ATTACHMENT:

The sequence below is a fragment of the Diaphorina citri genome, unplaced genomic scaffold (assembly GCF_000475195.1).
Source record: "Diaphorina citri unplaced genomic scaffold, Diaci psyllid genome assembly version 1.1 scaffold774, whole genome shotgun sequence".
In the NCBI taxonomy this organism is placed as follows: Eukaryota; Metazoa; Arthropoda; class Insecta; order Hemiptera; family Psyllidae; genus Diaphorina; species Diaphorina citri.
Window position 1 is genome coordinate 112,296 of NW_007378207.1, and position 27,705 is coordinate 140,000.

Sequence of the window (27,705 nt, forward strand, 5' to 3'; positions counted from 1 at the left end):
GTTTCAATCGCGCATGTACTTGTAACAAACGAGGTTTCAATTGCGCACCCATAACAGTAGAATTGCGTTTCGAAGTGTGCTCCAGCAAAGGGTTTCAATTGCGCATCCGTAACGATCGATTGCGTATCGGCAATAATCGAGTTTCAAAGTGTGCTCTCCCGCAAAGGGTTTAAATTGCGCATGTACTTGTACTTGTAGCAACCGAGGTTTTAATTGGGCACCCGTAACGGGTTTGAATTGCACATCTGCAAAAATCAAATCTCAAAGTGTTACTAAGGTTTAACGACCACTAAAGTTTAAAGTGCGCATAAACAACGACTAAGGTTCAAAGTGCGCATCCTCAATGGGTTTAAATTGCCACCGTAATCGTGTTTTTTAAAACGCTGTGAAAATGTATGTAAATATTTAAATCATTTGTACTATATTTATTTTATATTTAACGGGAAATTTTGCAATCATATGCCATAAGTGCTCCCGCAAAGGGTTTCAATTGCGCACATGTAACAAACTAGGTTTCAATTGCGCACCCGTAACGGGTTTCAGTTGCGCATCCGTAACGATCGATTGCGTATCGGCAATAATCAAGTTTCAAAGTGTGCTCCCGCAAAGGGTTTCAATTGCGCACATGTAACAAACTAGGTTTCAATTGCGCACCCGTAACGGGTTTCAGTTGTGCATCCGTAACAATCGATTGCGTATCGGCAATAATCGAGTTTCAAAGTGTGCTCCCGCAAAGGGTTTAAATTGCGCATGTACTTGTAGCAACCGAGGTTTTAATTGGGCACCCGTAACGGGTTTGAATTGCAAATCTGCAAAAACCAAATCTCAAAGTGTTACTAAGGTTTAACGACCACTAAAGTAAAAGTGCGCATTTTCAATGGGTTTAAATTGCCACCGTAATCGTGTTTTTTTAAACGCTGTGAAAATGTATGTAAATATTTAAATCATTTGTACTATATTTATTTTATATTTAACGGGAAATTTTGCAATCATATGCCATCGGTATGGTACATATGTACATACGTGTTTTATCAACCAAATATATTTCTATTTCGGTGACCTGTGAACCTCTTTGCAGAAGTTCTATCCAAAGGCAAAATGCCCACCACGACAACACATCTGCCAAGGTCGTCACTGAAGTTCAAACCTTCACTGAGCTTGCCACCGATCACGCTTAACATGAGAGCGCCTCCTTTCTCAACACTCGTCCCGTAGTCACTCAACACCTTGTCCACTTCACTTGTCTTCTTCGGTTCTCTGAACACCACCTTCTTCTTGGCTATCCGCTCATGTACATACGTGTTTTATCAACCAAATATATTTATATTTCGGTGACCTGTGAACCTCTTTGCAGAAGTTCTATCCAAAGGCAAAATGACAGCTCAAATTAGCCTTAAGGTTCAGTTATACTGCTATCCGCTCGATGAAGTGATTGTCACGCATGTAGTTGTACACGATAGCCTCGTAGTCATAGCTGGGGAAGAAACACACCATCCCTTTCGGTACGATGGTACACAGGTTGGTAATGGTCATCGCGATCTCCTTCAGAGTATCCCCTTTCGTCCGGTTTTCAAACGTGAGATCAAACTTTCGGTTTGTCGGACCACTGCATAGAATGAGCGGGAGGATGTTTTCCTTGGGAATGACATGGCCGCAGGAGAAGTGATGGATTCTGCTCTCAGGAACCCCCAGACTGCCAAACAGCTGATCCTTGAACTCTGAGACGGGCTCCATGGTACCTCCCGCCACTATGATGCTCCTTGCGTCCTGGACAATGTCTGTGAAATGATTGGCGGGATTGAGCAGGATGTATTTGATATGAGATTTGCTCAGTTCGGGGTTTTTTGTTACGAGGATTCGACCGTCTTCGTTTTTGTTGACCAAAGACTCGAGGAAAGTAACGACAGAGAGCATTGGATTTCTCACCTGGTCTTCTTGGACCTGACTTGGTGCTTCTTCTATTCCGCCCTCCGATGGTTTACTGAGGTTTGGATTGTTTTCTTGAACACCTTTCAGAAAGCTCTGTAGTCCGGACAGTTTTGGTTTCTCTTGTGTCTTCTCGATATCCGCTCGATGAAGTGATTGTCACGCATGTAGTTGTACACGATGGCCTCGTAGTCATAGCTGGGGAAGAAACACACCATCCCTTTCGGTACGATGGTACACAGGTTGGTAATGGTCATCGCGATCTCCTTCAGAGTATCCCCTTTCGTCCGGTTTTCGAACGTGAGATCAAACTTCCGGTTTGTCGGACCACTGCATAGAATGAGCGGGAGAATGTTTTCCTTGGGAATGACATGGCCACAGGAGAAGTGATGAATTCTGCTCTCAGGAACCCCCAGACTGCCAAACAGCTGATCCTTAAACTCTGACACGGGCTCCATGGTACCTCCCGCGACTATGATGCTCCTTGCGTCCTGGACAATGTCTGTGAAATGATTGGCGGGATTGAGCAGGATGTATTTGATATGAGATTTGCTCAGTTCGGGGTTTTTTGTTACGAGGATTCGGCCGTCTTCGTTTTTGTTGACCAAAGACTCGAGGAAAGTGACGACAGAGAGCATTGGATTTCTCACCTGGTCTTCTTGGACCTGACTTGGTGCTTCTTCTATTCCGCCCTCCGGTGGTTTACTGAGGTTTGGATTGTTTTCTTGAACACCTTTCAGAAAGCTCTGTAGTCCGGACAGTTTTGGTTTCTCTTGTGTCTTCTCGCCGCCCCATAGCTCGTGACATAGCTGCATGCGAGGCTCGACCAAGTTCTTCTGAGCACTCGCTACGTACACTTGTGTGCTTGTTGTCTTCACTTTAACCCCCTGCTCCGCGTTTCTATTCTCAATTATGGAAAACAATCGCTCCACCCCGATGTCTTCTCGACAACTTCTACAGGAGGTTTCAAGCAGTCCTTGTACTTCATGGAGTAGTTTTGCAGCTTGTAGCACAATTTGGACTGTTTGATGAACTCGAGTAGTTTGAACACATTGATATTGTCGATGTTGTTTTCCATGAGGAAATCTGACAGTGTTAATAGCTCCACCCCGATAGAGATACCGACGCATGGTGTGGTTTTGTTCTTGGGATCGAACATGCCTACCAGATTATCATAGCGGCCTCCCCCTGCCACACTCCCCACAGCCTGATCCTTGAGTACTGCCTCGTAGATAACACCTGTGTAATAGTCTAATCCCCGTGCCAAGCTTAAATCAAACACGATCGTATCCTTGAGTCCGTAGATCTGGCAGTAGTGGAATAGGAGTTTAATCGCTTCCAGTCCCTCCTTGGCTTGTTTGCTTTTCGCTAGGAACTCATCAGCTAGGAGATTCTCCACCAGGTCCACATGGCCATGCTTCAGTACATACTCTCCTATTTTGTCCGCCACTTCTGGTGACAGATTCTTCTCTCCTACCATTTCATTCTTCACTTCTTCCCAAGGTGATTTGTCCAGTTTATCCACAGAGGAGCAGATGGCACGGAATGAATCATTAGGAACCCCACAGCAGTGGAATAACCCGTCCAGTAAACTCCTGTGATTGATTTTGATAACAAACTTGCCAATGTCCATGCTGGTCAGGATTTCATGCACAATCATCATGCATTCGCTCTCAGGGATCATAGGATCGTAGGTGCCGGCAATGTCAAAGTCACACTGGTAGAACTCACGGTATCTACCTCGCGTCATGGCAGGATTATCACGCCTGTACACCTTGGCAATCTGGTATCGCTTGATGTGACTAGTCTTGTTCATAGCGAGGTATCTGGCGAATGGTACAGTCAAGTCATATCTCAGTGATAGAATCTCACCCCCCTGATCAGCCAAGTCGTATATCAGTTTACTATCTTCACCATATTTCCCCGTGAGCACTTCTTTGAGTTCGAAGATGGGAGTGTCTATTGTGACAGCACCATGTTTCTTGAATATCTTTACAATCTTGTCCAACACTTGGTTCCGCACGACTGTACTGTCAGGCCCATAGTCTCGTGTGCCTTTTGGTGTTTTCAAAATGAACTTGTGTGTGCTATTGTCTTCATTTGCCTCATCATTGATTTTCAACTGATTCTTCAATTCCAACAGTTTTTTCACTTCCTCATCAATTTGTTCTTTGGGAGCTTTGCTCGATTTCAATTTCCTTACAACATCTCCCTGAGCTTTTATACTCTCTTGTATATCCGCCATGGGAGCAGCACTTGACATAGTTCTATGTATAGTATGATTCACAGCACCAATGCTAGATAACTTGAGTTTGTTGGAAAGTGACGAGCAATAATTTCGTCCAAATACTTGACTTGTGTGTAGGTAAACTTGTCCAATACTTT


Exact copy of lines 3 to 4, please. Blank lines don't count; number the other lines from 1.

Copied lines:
In the NCBI taxonomy this organism is placed as follows: Eukaryota; Metazoa; Arthropoda; class Insecta; order Hemiptera; family Psyllidae; genus Diaphorina; species Diaphorina citri.
Window position 1 is genome coordinate 112,296 of NW_007378207.1, and position 27,705 is coordinate 140,000.